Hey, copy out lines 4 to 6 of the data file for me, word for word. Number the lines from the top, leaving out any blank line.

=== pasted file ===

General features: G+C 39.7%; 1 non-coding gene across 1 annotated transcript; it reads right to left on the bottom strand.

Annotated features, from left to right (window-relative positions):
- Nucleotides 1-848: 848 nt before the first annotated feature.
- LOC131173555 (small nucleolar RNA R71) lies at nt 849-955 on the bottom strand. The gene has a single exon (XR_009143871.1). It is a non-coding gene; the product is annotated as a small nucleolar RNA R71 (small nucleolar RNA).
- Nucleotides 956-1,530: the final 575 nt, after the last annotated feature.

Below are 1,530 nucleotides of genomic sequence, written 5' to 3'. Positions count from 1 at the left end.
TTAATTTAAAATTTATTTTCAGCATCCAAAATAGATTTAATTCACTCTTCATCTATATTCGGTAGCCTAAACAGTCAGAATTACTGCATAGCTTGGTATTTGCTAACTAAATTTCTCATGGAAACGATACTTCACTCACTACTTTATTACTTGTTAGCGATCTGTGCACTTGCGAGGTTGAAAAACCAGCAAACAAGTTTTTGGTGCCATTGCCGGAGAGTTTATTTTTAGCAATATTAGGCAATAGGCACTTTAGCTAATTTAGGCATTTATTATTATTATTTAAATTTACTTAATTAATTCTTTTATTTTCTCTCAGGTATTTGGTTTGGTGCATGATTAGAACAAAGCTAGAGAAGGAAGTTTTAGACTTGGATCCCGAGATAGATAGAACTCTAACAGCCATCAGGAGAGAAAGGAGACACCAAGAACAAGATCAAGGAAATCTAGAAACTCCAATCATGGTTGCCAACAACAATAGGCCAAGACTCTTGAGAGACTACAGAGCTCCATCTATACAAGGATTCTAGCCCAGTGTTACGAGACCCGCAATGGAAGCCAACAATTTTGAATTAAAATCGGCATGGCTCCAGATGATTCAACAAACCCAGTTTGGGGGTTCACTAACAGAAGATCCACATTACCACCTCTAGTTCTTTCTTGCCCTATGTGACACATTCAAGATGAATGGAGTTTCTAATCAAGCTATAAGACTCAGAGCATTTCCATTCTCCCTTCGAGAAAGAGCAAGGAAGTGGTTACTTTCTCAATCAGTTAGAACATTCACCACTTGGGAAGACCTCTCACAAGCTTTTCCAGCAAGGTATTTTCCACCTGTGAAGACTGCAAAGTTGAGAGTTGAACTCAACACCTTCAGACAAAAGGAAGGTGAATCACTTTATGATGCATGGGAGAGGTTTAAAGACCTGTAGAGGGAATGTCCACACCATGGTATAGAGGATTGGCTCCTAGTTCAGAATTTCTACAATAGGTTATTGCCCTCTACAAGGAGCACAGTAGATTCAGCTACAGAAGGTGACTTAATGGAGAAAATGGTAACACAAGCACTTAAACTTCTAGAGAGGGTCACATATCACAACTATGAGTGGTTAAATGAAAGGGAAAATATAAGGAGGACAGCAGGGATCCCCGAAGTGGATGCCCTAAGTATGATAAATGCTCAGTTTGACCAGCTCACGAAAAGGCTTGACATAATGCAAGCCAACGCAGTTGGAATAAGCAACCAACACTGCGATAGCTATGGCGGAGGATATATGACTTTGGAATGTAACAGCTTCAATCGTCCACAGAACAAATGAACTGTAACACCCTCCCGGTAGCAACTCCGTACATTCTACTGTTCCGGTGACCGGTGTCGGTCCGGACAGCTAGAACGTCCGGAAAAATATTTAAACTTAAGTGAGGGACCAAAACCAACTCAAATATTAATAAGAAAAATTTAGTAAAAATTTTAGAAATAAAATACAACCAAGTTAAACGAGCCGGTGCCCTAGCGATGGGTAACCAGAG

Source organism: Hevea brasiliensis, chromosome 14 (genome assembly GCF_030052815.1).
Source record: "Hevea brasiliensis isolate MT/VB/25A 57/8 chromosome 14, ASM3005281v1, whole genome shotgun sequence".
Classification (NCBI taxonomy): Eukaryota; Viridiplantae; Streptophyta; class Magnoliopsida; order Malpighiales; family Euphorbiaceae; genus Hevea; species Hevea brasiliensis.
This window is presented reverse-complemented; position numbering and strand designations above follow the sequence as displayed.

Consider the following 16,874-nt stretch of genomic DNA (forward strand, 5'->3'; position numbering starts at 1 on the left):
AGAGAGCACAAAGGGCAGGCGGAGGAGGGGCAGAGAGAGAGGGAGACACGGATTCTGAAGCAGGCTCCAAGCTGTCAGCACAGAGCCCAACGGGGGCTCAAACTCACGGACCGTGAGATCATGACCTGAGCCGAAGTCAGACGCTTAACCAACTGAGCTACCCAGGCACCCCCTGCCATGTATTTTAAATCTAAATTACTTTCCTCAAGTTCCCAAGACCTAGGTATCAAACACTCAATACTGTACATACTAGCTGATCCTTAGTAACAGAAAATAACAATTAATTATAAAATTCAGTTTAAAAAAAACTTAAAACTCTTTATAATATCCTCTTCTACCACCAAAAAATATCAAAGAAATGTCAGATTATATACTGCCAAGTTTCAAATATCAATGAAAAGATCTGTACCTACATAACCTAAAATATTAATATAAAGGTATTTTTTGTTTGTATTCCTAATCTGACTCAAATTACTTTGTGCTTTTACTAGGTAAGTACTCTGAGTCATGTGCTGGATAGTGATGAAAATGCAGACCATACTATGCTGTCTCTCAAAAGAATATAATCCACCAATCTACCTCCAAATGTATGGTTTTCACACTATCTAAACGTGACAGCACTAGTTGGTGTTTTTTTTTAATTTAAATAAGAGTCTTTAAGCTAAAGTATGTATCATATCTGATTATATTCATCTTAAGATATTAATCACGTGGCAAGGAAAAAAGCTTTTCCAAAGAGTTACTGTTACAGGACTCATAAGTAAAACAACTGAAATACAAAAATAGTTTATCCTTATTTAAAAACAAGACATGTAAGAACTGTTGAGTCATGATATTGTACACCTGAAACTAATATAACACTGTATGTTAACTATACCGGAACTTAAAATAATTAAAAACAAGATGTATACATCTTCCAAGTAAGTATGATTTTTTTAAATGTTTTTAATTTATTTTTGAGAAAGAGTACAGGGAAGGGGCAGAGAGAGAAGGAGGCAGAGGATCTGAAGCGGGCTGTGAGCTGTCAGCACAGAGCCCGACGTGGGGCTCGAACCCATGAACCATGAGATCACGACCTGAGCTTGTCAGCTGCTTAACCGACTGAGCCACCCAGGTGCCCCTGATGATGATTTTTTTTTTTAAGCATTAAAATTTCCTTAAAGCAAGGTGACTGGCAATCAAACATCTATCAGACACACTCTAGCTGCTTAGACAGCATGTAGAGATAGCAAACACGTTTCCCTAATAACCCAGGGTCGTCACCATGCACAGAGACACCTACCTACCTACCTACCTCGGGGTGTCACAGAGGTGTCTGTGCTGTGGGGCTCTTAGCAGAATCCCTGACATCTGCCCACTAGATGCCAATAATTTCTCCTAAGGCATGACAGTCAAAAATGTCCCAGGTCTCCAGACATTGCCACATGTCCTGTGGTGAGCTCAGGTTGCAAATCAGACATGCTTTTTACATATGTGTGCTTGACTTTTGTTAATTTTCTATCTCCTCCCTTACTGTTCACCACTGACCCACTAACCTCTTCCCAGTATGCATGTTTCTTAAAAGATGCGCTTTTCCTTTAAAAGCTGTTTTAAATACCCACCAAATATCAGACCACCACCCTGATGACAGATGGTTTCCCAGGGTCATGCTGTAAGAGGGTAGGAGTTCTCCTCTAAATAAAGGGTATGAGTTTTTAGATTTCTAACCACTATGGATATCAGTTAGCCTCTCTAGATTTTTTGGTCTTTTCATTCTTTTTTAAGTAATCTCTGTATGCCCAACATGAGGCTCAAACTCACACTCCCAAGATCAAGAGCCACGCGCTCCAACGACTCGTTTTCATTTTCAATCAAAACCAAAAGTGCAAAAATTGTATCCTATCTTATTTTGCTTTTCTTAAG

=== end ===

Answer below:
- LOC131173555 (small nucleolar RNA R71) lies at nt 849-955 on the bottom strand. The gene has a single exon (XR_009143871.1). It is a non-coding gene; the product is annotated as a small nucleolar RNA R71 (small nucleolar RNA).
- Nucleotides 956-1,530: the final 575 nt, after the last annotated feature.

Below are 1,530 nucleotides of genomic sequence, written 5' to 3'. Positions count from 1 at the left end.